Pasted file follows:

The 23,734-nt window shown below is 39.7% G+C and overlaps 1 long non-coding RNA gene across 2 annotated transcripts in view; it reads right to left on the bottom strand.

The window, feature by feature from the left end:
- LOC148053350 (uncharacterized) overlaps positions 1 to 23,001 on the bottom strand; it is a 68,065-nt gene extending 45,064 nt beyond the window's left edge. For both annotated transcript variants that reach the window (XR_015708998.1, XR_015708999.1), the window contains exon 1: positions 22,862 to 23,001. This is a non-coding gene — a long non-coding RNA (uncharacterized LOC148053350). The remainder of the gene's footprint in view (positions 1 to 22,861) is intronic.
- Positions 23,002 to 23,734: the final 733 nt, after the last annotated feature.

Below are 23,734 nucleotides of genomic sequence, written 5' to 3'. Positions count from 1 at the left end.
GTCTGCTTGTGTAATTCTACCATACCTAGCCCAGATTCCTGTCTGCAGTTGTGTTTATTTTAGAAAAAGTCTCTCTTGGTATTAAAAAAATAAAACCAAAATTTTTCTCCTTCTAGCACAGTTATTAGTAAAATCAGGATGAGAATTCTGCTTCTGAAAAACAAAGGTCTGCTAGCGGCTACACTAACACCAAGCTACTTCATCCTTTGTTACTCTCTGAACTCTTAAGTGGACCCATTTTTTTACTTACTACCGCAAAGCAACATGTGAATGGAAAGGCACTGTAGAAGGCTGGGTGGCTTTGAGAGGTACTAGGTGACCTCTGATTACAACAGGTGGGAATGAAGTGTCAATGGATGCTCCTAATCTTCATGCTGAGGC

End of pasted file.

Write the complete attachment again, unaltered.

The 23,734-nt window shown below is 39.7% G+C and overlaps 1 long non-coding RNA gene across 2 annotated transcripts in view; it reads right to left on the bottom strand.

The window, feature by feature from the left end:
- LOC148053350 (uncharacterized) overlaps positions 1 to 23,001 on the bottom strand; it is a 68,065-nt gene extending 45,064 nt beyond the window's left edge. For both annotated transcript variants that reach the window (XR_015708998.1, XR_015708999.1), the window contains exon 1: positions 22,862 to 23,001. This is a non-coding gene — a long non-coding RNA (uncharacterized LOC148053350). The remainder of the gene's footprint in view (positions 1 to 22,861) is intronic.
- Positions 23,002 to 23,734: the final 733 nt, after the last annotated feature.

Below are 23,734 nucleotides of genomic sequence, written 5' to 3'. Positions count from 1 at the left end.
GTCTGCTTGTGTAATTCTACCATACCTAGCCCAGATTCCTGTCTGCAGTTGTGTTTATTTTAGAAAAAGTCTCTCTTGGTATTAAAAAAATAAAACCAAAATTTTTCTCCTTCTAGCACAGTTATTAGTAAAATCAGGATGAGAATTCTGCTTCTGAAAAACAAAGGTCTGCTAGCGGCTACACTAACACCAAGCTACTTCATCCTTTGTTACTCTCTGAACTCTTAAGTGGACCCATTTTTTTACTTACTACCGCAAAGCAACATGTGAATGGAAAGGCACTGTAGAAGGCTGGGTGGCTTTGAGAGGTACTAGGTGACCTCTGATTACAACAGGTGGGAATGAAGTGTCAATGGATGCTCCTAATCTTCATGCTGAGGC